Pompeo meets Orthodox spiritual leader in Istanbul

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Secretary of State Mike Pompeo, right, speaks with Ecumenical Patriarch Bartholomew I, the spiritual leader of the world's Orthodox Christians, before departing the Patriarchal Church of St. George in Istanbul, Tuesday, Nov. 17, 2020. Pompeo's stop in Turkey is focused on promoting religious freedom and fighting religious persecution, which is a key priority for the U.S. administration, officials said. (AP Photo/Patrick Semansky, Pool)

ISTANBUL – U.S. Secretary of State Mike Pompeo met with the Istanbul-based spiritual leader of the world’s Orthodox Christians on Tuesday during a short trip to Turkey that raised the ire of Turkish officials and included no meetings with any of them.

Pompeo, who is on a seven-country tour of Europe and the Middle East, tweeted pictures of him being greeted by Ecumenical Patriarch Bartholomew I, the leader of around 300 million Orthodox Christians, after being shown around the Patriarchate. He also met with the apostolic nuncio to Turkey, Archbishop Paul Russell.

The talks were to center on religious freedoms in Turkey, which has angered Ankara and prompted officials to call on Washington to focus on human rights violations in the United States.

Last week, Turkey issued a sharply-worded statement criticizing Pompeo’s plans and said Washington should “look at the mirror” and deal with issues such as racism, Islamophobia and hate crimes.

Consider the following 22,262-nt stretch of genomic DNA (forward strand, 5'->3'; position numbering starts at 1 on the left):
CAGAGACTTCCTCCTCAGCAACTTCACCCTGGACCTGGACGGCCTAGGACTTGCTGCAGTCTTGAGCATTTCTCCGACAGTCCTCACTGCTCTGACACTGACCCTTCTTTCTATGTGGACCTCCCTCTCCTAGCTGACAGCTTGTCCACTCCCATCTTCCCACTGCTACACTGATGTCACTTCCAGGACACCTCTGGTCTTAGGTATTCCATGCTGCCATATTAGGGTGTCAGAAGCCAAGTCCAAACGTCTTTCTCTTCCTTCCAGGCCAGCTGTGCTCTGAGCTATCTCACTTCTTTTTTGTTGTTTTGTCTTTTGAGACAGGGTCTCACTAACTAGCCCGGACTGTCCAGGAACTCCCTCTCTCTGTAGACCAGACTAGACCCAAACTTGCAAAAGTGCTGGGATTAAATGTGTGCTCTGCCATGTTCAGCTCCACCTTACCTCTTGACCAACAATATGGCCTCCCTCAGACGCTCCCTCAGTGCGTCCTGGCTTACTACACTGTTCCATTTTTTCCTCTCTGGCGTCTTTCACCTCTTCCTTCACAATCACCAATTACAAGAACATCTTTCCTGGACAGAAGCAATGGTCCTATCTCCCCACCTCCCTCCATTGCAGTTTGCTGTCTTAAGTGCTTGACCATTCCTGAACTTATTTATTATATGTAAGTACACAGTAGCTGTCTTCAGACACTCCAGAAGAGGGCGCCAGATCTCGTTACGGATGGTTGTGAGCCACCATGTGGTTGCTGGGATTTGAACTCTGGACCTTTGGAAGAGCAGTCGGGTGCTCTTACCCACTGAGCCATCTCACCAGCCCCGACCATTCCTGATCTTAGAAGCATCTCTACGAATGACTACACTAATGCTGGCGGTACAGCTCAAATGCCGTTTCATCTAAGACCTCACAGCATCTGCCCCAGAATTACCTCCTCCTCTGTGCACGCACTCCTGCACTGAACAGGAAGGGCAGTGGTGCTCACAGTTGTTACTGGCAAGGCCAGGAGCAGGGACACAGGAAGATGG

But the talks went ahead, and Pompeo on Tuesday tweeted that “as leader of the Orthodox world” Bartholomew “is a key partner as we continue to champion religious freedom around the globe.”

Wearing an American-flag face mask, Pompeo later toured the nearby Rustem Pasha Mosque, which was built by the Ottoman architect Sinan and is known for its elaborate blue-and-white tilework. His wife, Susan, wore a mask and also a headscarf during the tour in line with Muslim traditions.

The trip comes amid already frayed ties between the two NATO allies over a series of issues, even though Turkish President Recep Tayyip Erdogan and U.S. President Donald Trump have maintained friendly personal ties.

Those include Turkey’s decision to purchase Russia’s S-400 anti-aircraft system, which Washington says is a threat to its F-35 fighter aircraft. Washington has kicked Turkey out of the F-35 program and has also threatened to sanction the country.